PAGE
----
Anyone looking to unwind with some wine will find solace on Pico. The second largest of the islands, Pico is a UNESCO World Heritage site and is home to the highest point of all the Azores, Ponta do Pico, a stratovolcano located 2,351 meters above sea level. It’s the volcanic soil on the island that makes the wines produced here so unique among European blends. Light and mineral whites are sold all over the world, while visitors would do well to stock up on the island’s full-bodied reds before others catch on to the phenomenal vintages that have been bottled every year since 2011. These violet hued wines are underappreciated by locals and undiscovered by industry heads, and will age well over the next 8-10 years (READ: buy them now before they’re discovered and the price goes up!).
This long and lanky island was created by a series of volcanic eruptions in a straight line, creating an almost vertical coastline of cliffs interrupted sporadically by flat areas along the coast called the fajãs. The island is great for exploring on foot, but tons of locals tend to take to the sea with sports fishing and scuba diving luring most people to the water. The other main draw to this island? Cheese. Sao Jorge cheese is famous around the world for its “Queijo de Sao Jorge,” a cow’s milk cheese, cured for months until the rind turns the color of honey and the cheese develops an almost peppery aroma that works as an appetizer or a dessert.
The low altitude of this island sets it apart from its sister islands in the Azores in that it maintains a dry, more Mediterranean type of climate year round. The island has some of the best beaches in the archipelago and it’s said that Christopher Columbus and his crew celebrated a mass to celebrate their discovery of the New World at the church of Nossa Senhora dos Anjos Chapel before returning home to Spain.
Despite its size, Terceira is the second most populated island in the Azores, and is home to an American Air Force Base in the village of Lajes. The culture is incredibly vibrant on this island, with colorful chapels and ancient castle walls from a former royal prison acting as the backdrop for festivals like the Touradas a Corda (bullfighting on a rope), a Portuguese version of the Running with the Bulls that occurs weekly from May 1-September 30.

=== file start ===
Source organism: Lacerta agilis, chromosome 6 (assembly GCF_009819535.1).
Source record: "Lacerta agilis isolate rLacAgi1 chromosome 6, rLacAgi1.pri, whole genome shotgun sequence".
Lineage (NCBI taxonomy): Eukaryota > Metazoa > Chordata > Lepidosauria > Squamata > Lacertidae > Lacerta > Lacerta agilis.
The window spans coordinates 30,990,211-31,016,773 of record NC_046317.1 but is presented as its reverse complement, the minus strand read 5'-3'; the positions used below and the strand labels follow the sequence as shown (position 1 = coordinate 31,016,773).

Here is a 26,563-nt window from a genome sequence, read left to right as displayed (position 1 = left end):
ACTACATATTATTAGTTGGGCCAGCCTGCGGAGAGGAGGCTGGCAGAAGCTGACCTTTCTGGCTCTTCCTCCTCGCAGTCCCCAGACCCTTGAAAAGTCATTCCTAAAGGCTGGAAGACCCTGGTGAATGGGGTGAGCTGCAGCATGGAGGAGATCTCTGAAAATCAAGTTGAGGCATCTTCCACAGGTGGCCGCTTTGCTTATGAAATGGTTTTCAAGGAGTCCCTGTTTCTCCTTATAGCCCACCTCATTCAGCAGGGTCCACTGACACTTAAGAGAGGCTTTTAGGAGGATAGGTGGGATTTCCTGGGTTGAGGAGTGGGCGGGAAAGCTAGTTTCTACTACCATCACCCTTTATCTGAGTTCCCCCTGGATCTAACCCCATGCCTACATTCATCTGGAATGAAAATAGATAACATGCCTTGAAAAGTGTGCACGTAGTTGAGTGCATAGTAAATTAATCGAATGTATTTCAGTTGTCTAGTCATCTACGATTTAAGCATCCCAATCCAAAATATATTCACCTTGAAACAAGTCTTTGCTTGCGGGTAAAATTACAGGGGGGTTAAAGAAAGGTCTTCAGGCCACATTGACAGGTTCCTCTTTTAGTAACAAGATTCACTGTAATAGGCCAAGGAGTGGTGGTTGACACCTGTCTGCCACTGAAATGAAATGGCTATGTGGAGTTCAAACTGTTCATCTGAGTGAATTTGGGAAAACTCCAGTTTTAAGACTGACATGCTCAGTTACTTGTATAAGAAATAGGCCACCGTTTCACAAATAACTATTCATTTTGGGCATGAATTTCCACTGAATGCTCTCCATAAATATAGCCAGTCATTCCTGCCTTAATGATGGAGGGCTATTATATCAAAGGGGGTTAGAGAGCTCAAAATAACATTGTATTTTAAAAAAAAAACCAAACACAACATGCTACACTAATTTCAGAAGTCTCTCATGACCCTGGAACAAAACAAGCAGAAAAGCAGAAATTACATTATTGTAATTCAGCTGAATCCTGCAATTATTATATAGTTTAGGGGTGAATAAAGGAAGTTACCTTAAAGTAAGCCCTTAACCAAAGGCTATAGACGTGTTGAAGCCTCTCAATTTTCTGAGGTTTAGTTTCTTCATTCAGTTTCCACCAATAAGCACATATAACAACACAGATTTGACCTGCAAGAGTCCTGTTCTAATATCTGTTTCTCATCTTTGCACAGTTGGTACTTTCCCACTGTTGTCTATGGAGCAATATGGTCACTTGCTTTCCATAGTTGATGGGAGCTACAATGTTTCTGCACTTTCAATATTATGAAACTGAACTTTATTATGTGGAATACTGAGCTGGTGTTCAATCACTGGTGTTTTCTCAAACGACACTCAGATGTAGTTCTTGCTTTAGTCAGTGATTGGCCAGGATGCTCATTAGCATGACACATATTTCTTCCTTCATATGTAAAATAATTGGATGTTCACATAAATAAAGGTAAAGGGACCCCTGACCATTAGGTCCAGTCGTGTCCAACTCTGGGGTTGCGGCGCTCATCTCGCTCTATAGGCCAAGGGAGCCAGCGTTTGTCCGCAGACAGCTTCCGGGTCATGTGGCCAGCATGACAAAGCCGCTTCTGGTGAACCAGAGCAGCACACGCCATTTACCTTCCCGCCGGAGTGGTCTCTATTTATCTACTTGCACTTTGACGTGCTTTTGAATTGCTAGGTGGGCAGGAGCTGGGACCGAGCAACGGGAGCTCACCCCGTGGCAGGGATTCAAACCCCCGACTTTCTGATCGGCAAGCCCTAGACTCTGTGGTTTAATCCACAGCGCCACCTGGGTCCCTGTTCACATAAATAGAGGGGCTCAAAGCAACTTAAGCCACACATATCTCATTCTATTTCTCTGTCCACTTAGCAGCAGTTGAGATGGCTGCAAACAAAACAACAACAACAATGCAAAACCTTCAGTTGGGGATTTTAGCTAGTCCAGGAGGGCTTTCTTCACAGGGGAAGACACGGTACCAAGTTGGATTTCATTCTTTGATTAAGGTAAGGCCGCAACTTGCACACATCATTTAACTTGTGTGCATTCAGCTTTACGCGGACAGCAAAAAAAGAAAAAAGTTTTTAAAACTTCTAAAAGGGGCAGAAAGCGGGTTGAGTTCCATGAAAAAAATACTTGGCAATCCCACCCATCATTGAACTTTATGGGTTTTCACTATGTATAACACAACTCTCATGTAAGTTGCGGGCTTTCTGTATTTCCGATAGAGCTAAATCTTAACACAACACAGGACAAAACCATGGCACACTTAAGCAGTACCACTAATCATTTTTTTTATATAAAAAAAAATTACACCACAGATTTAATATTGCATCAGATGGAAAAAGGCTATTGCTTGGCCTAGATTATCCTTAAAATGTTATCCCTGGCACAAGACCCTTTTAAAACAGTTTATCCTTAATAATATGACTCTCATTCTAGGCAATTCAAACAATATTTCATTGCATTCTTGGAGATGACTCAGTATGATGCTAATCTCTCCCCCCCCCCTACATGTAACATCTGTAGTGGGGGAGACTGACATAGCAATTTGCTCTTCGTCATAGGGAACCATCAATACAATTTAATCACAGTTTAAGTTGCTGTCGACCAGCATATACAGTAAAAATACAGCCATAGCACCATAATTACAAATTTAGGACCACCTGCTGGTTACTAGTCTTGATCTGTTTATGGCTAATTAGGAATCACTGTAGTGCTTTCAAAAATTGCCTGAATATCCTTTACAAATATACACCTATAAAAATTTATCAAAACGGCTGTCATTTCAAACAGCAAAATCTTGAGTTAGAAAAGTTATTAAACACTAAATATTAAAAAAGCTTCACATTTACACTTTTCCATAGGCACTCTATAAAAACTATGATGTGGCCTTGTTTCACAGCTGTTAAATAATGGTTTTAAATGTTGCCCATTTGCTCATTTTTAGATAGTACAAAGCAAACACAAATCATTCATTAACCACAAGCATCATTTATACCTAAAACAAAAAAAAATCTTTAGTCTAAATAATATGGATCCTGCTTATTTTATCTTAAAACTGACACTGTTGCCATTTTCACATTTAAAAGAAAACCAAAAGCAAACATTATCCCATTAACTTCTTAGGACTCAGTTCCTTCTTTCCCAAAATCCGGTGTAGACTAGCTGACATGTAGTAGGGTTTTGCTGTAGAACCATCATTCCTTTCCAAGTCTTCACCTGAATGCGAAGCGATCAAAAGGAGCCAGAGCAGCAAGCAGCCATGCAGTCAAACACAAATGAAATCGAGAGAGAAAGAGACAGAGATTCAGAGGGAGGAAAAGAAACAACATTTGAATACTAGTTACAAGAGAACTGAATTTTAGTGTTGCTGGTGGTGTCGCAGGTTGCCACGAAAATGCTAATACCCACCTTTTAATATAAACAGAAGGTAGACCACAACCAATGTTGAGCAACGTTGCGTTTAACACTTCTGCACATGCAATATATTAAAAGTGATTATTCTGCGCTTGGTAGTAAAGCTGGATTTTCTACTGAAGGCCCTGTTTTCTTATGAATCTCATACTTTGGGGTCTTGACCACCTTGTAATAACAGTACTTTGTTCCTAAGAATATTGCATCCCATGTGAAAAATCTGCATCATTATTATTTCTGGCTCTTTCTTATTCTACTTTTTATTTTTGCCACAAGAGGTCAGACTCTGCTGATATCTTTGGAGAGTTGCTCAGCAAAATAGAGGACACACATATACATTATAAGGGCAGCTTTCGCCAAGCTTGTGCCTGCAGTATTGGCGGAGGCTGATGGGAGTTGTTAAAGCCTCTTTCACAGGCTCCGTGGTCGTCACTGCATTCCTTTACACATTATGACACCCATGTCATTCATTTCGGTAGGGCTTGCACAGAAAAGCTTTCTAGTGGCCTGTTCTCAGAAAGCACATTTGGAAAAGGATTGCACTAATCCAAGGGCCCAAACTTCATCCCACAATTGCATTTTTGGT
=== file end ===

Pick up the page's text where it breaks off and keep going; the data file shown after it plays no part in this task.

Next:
Ah, little Corvo. This petite stretch of seven square miles is the smallest in the Azorean archipelago, and daily life on the island is equally as simple. Wooden locks are the main handicraft on the island, and daily activities are centered around watching planes navigate through the peaks and cliffs toward the small airport or the hiking down to the two lagoons set deep inside a volcanic crater.
Although it’s referred to as the “Blue Island” due to the abundance of hydrangeas that bloom blue in the central slopes of the island each year, the main activity on Faial actually takes place on another azure part of the island. The tidal pools, black sand beaches, and busy harbor make the water the place to be in Faial. Swimming, sailing, fishing, windsurfing, etc.; you name it and you can do it on the water surrounding this island.
Named for the abundance of … wait for it … flowers freckling the countryside, the isle of Flores is a raw and rugged frontier, bursting with a sort of weathered beauty that’s amplified by the waterfalls and lakes saturating the landscape. Hiking and canyoning through the diverse terrain on this island is insanely popular and it’s worth the trip to explore the seven lagoas (lakes) in the center of the island.
The island of Graciosa is peppered with quaint fishing villages set among ancient streets and grand manor houses and long-standing windmills. The churches on the island date back to the 16th century, and Santo Cristo Church acts as the main landmark for the city of Santa Cruz da Graciosa. Definitely check out the Furna do Enxofre around noon when the sunlight dances around a vaulted cave towering over an underground lake.